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Thu Nov 10 10:28:37 PST 2011

Contents


    Named Documentation

      Introduction

      Named Documentation is a powerful kind of macro: A name is attached to a collection of declarations, definitions, assertions, and commentary. This name then becomes available for use in other pieces of documentation. This makes the MATHS system much easier to use. The goal is to allow previous work to be re-used rather than re-invented. This includes linking to pre-existing documents on the Internet and reffereing to published books and papers.

      In MATHS, declarations, assumptions, theorems etc are imported into a new piece of documentation by refering to the name of the documentation in which they are originally declared. As a matter of style, all exportable names must be spelt out as a natural name. This makes it easier to use documentation. It is simple to include abreviated names when developing the documentation. Ideally a defined name should be linked to all its occurences either by storing a hypertext reference (as in HTML) or by a dynamic search of the documentation for the definition.

      Sometimes it is useful to both name a set of documentation and also include it in the current document. This is done by quoting the name and also giving a definition. The order is not important. This leaves the name bound to a piece of the document in which it is defined. It is less confusing to separate the packaging of a set of peices from their definition when this is feasible. An example is Maths.11 STANDARD. Similarly the definition of a structure by a pieceof documentation is separated from any statement of the properties of the set of objects that satisfy it - for example whether they exist or not.

      .Precedent The inspiration for the naming and re-using formal documentation comes from the Z language. MATHS goes further than Z: (1) all documentation is modeled as a set of elements and (2) there are rules for naming and combining documentation, (3) The syntax is designed to be used on any ASCII system, (4) The syntax is much less restricted.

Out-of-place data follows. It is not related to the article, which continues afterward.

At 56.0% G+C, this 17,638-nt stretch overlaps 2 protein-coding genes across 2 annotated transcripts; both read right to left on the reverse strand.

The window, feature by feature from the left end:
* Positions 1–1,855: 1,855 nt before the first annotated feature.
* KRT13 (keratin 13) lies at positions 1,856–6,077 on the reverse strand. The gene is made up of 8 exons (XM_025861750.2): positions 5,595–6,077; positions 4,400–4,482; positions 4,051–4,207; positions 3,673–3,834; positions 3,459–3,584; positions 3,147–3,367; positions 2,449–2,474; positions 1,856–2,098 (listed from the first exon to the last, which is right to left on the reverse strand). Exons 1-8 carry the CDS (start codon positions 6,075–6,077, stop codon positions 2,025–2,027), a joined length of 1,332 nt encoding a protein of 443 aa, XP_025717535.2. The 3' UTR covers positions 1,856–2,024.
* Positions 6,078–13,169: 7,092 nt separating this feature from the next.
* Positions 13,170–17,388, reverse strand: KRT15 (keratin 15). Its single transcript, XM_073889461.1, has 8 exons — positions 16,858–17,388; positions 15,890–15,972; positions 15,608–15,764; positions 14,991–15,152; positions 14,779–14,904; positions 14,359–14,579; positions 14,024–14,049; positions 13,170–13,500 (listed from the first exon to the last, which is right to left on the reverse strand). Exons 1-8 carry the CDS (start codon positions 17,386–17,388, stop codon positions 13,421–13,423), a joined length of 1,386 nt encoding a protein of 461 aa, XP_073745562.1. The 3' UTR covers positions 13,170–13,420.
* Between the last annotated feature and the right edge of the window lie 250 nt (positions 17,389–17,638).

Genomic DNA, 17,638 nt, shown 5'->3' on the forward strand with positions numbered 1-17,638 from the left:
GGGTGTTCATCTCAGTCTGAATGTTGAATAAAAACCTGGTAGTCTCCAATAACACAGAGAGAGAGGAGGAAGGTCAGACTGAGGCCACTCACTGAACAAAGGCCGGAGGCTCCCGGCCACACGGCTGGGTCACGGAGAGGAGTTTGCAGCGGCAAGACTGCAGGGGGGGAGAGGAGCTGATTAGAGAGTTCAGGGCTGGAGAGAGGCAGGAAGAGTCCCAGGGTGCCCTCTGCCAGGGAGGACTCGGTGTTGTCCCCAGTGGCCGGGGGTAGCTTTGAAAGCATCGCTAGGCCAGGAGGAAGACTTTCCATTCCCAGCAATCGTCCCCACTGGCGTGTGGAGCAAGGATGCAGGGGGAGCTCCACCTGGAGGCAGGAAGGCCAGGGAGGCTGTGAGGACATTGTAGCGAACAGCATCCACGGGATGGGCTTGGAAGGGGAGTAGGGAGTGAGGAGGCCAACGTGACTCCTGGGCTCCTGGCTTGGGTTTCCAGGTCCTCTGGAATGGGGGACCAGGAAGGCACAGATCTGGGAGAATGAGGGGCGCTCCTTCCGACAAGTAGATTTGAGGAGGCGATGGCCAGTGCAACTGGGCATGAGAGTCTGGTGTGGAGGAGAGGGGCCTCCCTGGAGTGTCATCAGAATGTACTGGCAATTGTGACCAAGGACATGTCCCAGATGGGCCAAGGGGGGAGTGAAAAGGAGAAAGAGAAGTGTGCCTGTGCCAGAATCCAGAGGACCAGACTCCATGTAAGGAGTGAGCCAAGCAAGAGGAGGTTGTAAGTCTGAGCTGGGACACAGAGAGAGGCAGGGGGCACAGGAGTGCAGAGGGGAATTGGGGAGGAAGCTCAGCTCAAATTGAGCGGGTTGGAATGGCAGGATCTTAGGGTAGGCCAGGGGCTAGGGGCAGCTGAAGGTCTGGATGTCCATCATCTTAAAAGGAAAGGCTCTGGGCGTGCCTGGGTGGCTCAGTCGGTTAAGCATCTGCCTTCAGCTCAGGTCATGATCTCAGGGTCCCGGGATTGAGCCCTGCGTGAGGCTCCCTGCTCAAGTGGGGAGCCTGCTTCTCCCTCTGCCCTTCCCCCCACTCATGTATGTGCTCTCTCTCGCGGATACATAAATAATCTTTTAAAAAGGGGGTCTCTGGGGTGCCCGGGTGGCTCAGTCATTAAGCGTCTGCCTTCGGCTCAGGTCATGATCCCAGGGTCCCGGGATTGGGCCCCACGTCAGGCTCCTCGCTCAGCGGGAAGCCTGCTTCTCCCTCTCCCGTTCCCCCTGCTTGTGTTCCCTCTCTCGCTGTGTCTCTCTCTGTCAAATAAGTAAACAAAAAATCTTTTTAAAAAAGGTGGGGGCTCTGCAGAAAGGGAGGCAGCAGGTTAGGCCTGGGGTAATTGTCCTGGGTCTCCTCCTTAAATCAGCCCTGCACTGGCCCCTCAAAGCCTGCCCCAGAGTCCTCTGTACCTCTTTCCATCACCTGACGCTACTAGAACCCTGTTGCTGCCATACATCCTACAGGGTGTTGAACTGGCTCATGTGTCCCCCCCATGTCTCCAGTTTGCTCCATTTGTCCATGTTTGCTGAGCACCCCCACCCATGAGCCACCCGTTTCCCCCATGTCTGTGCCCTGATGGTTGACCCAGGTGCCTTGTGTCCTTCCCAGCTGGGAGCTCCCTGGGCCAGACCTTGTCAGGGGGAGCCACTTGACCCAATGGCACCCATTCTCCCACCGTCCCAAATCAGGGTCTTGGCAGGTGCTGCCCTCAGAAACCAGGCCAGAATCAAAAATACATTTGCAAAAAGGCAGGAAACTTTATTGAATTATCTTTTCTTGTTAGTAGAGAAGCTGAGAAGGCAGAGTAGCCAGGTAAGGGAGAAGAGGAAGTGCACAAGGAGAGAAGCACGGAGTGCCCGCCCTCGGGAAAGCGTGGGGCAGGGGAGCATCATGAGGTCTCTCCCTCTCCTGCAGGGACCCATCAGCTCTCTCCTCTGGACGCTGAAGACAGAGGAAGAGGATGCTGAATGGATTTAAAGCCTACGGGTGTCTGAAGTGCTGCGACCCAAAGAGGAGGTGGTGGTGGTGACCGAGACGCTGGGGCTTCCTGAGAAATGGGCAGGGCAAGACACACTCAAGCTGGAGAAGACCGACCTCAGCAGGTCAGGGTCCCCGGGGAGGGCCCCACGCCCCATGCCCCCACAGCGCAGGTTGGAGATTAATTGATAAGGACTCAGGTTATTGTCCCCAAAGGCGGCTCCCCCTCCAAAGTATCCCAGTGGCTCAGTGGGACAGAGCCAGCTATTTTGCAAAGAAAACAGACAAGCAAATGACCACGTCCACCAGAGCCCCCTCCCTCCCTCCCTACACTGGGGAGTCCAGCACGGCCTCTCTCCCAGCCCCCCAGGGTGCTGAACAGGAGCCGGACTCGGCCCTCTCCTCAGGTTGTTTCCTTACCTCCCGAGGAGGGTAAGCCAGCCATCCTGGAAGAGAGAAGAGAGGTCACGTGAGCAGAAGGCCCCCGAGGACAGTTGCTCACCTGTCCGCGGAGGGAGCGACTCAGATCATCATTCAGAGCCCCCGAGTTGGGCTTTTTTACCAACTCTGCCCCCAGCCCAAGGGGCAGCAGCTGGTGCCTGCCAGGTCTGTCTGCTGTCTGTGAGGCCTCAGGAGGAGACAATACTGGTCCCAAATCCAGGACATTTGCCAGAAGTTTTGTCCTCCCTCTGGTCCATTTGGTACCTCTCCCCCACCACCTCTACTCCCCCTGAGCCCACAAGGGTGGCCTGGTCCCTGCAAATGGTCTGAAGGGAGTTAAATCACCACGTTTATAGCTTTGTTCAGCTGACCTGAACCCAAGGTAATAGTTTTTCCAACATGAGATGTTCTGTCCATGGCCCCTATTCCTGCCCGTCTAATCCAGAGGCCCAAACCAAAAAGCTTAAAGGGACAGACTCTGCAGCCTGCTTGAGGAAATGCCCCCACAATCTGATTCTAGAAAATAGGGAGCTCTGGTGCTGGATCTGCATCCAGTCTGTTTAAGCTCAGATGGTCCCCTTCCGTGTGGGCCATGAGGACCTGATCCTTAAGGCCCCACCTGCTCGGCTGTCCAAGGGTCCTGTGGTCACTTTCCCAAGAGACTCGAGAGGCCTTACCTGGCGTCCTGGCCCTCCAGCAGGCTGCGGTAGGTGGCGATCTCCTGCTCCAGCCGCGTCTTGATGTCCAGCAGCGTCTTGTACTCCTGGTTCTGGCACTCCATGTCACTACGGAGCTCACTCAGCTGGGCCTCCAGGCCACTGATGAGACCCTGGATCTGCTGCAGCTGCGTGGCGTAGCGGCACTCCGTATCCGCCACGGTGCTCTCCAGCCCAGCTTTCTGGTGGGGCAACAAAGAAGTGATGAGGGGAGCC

Syntax

    1. Named_piece_of_documentation::=document | section | Named_paragraph | definition | labeled_formula.

      A named piece of documentation has a name. A complete name would follow the URL syntax and so looks like

       		.See protocol://system/path/file#section,

      A definition can be imported into a document. For example the page [ comp.html.syntax.html ] defines the syntax for a uniform resource locator or URL. I can add this definition to this document by writing

       URL::=http://www/dick/samples/comp.html.syntax.html#URL
    2. URL::= See http://cse.csusb.edu/dick/samples/comp.html.syntax.html#URL

      These names can refer to complex pieces of documentation with many variables, axioms, and even theorems. Ideally these should be rendered so that one click/touch taks you from the reference to the definition.

      Names defined or labels placed in a document can be refered to like this

       		$name
      or
       .See name
      However these follow the normal (static) scope rules of a high level programming language -- a label inside a proof may refer to a result that depends on an assumption and so can not used outside the proof. Further in a proof forward references to labels and defintions later in the proof should not be used -- this leads to paradoxes.

      These names can also be used as evidence in steps in an argument:

       		(..., name, ...) |- (result) : proposition.
      For example
    3. (Einstein35)|-E = M c**2.

      Notice that in non-linear documents or hypertext citations like "ibid." and "op cit." are likely to not make sense to all readers and so should not be used.